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REFERENDUM

Democracy hijacked by 'president’s men'

Ours is now a government of the few, by the few and for the few.

In Summary
  • If the Constitution must be amended, the process must be people-driven, not handshake-driven.
  • Uhuru speaks like a democrat, but the government he is leading is portraying oligarchical tendencies
Democracy hijacked by 'president’s men'
Democracy hijacked by 'president’s men'
Image: OZONE

Going by the President and former Prime Minister’s sentiments, it is increasingly becoming evident that Kenya will hold a referendum before the 2022 general election. While it is premature to predict what the plebiscite question will be, Uhuru Kenyatta and Raila Odinga, together with their political allies, have been drumming up support for an expanded executive ostensibly to ‘accommodate everyone’.

This is, of course, a fallacy. Creating a few positions to assuage ethnic chiefs and tribal barons cannot and should not be equated to inclusivity. It is simply a political gimmick aimed at hoodwinking gullible masses into supporting and advancing a hidden agenda for the ruling elite.

Moreover, whether presidential, parliamentary or hybrid system, there will be winners and losers. In a multiparty democracy, parties will always compete for power regardless of the political system. Ours is not a government by consensus.

With devolution, political inclusivity is well taken care of. What Kenyans are yearning for, in my opinion, is economic inclusivity. The current impasse in the Senate is all about economic inclusivity where each county rightly wants more revenue from the national government.

Democracy thrives when citizens are economically empowered. This ensures that leaders are elected on a policy and ideological platform rather than in our case where voters queue to get hand-outs and vote in people with questionable character and dubious credentials.

Though Kenya likes to project herself as a beacon of democracy in the region, our democracy, in my opinion, is slowly mutating into an oligarchy. A few individuals seem to be making important decisions for the country outside the constitutionally mandated institutions.

And why the rush? The most pressing issue, in my opinion, ought not to be constitutional amendment and disruptive referendum politics but rather fixing the economy, which has taken a hit due to the pandemic.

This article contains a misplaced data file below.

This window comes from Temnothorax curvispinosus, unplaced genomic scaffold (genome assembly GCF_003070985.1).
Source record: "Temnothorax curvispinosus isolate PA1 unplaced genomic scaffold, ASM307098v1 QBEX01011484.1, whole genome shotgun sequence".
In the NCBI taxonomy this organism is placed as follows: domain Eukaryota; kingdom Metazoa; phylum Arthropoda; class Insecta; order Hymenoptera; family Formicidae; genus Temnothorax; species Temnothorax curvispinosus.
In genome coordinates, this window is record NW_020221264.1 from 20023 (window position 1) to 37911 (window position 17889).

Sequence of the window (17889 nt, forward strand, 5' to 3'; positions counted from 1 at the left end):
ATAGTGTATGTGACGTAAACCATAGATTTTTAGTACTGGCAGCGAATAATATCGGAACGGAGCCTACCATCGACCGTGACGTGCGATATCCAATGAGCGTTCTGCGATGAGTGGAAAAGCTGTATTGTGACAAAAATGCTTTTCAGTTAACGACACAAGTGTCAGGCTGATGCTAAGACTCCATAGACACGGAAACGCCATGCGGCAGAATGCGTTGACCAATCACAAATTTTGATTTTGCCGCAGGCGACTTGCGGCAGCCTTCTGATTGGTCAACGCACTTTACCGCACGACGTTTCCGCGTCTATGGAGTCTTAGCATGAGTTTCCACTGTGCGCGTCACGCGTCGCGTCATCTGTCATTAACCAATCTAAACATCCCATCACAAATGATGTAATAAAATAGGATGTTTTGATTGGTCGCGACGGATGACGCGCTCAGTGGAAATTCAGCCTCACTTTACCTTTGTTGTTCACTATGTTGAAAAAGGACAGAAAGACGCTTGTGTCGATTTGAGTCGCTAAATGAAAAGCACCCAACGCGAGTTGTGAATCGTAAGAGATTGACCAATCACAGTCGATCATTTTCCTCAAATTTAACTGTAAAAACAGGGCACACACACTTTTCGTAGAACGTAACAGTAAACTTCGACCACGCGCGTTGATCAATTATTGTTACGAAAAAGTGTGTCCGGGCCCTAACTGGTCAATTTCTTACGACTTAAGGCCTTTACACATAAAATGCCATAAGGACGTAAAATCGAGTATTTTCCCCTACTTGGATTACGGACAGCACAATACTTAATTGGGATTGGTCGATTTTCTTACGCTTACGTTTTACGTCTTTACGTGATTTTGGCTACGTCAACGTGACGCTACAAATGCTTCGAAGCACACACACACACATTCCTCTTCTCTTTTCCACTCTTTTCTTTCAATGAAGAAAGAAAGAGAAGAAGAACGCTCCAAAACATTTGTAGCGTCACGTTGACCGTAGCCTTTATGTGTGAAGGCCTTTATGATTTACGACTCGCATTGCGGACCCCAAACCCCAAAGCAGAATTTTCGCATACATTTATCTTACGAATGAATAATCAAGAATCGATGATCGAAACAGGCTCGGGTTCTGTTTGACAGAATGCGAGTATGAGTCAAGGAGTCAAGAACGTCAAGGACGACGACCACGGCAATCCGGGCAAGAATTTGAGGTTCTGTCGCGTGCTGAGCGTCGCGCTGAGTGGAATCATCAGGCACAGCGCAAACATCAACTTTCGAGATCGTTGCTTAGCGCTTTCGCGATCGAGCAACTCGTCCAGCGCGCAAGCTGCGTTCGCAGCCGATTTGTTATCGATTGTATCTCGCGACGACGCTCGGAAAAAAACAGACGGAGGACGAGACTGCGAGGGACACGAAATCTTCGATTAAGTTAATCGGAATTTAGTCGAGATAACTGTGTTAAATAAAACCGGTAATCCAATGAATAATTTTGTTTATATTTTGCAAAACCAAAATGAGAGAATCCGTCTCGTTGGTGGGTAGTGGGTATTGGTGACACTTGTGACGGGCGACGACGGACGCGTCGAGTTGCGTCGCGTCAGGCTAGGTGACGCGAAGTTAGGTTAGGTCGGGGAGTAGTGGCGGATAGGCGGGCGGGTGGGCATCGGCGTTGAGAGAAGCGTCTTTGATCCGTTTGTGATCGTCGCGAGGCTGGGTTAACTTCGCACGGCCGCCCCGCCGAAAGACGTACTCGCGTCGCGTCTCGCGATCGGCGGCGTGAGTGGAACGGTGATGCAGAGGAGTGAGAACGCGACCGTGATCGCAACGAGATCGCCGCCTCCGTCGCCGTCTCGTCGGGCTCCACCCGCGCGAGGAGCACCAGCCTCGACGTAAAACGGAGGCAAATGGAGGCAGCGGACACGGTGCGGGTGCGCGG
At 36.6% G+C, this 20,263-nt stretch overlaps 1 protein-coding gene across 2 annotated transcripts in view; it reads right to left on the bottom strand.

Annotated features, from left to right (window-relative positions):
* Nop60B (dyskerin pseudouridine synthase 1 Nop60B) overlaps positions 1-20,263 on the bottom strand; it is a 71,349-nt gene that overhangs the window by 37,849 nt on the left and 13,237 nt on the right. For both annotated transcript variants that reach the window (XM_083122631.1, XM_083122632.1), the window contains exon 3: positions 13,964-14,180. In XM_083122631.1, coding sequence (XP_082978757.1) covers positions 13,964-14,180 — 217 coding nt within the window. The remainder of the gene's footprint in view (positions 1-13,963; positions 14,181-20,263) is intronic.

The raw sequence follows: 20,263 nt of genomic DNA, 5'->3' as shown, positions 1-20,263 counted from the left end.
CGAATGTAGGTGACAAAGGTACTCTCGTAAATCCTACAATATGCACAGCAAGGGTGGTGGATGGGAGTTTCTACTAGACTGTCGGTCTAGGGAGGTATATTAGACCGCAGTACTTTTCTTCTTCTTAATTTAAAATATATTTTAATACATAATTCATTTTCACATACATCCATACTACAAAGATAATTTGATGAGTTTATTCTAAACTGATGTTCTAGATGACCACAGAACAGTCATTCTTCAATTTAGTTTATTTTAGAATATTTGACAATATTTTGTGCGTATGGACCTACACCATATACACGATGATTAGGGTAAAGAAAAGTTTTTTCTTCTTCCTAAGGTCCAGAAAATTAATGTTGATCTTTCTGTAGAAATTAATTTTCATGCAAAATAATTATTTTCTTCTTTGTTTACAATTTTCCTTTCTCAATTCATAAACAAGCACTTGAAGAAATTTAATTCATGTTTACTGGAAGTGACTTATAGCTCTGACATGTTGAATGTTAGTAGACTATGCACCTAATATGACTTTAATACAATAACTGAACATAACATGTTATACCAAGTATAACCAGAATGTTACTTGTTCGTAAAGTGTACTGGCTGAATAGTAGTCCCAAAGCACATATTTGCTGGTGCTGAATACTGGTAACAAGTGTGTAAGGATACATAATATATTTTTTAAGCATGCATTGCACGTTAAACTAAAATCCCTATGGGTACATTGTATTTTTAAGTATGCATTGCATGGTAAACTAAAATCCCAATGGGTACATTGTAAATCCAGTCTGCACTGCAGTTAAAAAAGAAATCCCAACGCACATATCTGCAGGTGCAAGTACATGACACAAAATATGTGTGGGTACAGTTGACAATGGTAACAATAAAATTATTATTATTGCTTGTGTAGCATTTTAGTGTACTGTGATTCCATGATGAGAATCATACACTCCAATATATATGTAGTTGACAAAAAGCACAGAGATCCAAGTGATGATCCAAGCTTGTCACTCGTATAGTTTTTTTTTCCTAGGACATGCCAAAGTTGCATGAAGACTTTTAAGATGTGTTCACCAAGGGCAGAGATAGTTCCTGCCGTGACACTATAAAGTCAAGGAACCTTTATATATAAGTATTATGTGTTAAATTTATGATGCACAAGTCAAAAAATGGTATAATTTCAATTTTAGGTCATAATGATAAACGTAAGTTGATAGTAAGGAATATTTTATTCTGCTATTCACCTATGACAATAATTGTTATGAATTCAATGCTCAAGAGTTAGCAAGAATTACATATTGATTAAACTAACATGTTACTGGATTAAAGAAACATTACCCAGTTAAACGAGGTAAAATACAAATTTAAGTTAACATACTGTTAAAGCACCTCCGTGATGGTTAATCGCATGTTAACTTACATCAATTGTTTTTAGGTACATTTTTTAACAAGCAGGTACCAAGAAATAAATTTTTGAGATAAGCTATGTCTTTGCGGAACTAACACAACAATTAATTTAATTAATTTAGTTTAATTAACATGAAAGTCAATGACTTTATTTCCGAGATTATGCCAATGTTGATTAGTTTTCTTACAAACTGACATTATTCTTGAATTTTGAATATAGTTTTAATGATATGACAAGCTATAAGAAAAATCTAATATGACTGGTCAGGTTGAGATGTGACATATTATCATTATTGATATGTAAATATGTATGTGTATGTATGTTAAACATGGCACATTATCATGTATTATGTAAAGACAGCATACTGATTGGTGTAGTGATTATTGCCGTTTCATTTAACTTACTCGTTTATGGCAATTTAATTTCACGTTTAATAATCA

The aura of entitlement in some of these ‘president’s men’, as they call themselves, is shocking if not repellant. They believe that Kenyans should be dictated to as to what type of government to have and who to lead them.

The country is being held hostage by a few people who decide its agenda, not for the common good but for their own selfish interests. They decide which politician will be arrested, which corruption case will be prioritised, which company trades with the government and who should be appointed to strategic positions.

President Uhuru Kenyatta speaks like a democrat, but the government he is leading is portraying oligarchical tendencies. That explains why ‘consultants’ and unionists who hold no position in government can engineer coups in parliament, bully an elected deputy president and convene political gatherings in the midst of the coronavirus pandemic. They are clearly above the law unlike the rest of us mere mortals. Ours is now a government of the few, by the few and for the few.

Once again, just like the struggle for the reintroduction of multiparty democracy in the 1980s and 90s, Kenyans must reclaim the ever-shrinking democratic space. If the 2010 Constitution must be amended, the process must be people-driven, not handshake-driven.

And why the rush? The most pressing issue, in my opinion, ought not to be constitutional amendment and disruptive referendum politics but rather fixing the economy, which has taken a hit due to the pandemic.

With slightly less than two years to the end of his term, the President ought to concentrate on his legacy and refuse to be drawn into unnecessary political fights. His decision to drum up support for constitutional amendment is giving credence to the narrative that he wants to re-incarnate as a prime minister once his presidential term expires.

And since power is sweet, he must pray to God to take away the ‘cup of temptation’ to extend his term beyond the stipulated limit like some of his regional peers.

If he is truly a democrat, he must respect and abide by the will of the people and not the desires of a few around him. Whether a referendum or his succession, the outcome must reflect the will of the people. Let the people decide.